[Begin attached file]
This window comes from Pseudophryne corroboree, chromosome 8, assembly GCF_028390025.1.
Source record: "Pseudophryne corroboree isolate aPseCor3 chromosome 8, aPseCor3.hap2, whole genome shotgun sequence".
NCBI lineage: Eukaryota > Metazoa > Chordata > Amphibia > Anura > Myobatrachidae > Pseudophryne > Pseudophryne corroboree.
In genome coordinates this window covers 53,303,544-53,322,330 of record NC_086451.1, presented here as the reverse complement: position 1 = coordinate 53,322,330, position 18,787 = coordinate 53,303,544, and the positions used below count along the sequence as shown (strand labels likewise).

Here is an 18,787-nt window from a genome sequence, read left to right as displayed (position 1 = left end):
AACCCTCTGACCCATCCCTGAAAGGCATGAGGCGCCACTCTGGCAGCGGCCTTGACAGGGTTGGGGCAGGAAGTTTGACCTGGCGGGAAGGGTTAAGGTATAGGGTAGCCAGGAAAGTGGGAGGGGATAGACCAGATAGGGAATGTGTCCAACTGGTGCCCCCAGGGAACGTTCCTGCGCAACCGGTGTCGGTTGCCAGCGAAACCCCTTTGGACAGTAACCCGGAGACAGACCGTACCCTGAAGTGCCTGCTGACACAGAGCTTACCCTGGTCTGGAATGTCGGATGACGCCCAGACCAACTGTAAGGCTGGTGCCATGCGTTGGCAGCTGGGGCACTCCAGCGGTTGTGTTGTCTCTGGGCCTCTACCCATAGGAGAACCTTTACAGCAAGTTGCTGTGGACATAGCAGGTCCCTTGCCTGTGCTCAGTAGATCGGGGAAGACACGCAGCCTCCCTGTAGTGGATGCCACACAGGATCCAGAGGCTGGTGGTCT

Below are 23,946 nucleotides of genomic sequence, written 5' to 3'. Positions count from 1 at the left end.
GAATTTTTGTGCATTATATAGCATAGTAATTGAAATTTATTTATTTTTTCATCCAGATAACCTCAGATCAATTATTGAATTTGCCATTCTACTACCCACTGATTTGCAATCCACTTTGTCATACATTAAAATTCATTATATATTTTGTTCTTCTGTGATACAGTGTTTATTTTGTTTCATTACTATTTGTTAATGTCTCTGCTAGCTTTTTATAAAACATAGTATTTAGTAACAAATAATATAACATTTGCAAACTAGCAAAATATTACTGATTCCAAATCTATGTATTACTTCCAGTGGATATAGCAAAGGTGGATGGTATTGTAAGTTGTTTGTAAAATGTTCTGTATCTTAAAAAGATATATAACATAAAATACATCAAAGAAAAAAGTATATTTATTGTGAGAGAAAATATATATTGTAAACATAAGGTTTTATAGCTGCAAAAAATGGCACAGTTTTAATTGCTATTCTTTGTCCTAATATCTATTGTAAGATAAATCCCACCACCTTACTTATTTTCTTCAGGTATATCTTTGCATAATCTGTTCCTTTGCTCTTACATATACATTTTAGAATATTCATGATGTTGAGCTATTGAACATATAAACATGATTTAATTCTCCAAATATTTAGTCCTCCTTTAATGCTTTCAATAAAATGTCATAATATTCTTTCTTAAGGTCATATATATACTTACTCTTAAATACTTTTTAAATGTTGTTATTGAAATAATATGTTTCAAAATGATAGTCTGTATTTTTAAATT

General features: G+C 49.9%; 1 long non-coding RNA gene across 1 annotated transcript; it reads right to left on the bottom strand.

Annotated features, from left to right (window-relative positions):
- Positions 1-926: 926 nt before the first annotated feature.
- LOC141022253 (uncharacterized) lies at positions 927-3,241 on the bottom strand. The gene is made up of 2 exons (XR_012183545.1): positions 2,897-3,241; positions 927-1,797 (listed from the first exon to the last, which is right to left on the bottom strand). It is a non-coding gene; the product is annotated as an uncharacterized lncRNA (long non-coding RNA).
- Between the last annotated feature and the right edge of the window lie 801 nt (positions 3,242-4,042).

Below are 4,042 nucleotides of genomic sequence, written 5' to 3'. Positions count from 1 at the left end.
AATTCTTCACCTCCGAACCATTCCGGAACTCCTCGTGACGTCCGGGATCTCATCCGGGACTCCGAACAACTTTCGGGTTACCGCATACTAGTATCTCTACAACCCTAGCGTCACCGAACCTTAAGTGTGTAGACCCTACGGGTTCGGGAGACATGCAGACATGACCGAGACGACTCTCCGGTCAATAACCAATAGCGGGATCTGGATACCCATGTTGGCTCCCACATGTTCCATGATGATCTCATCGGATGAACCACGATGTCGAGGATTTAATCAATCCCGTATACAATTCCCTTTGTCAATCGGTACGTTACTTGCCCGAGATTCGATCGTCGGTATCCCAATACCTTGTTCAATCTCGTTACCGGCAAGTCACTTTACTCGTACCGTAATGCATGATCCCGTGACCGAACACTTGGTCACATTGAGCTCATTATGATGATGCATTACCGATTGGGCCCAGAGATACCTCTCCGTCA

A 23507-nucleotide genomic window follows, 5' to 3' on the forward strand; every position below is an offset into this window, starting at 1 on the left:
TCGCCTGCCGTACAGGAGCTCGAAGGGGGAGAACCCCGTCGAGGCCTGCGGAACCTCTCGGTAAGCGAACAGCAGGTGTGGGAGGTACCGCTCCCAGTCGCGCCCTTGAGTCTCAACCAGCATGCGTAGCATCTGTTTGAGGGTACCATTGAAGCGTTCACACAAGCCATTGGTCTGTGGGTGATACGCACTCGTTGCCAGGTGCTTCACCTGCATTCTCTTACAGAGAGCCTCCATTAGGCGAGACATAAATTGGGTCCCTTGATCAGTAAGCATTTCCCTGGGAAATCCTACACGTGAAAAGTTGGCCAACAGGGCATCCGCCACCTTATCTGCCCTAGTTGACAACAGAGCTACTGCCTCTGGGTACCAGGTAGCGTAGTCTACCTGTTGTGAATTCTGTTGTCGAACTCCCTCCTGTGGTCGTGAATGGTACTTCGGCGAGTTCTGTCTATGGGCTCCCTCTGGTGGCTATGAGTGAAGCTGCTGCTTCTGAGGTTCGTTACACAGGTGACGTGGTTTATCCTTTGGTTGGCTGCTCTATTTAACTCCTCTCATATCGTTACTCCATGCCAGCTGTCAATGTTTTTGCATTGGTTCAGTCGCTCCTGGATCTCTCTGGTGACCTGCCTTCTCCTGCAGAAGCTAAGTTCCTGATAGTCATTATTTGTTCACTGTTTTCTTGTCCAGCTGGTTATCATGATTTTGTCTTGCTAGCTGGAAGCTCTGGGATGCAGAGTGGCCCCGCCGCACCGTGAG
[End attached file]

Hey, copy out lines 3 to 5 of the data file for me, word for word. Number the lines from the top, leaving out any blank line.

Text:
NCBI lineage: Eukaryota > Metazoa > Chordata > Amphibia > Anura > Myobatrachidae > Pseudophryne > Pseudophryne corroboree.
In genome coordinates this window covers 53,303,544-53,322,330 of record NC_086451.1, presented here as the reverse complement: position 1 = coordinate 53,322,330, position 18,787 = coordinate 53,303,544, and the positions used below count along the sequence as shown (strand labels likewise).

Here is an 18,787-nt window from a genome sequence, read left to right as displayed (position 1 = left end):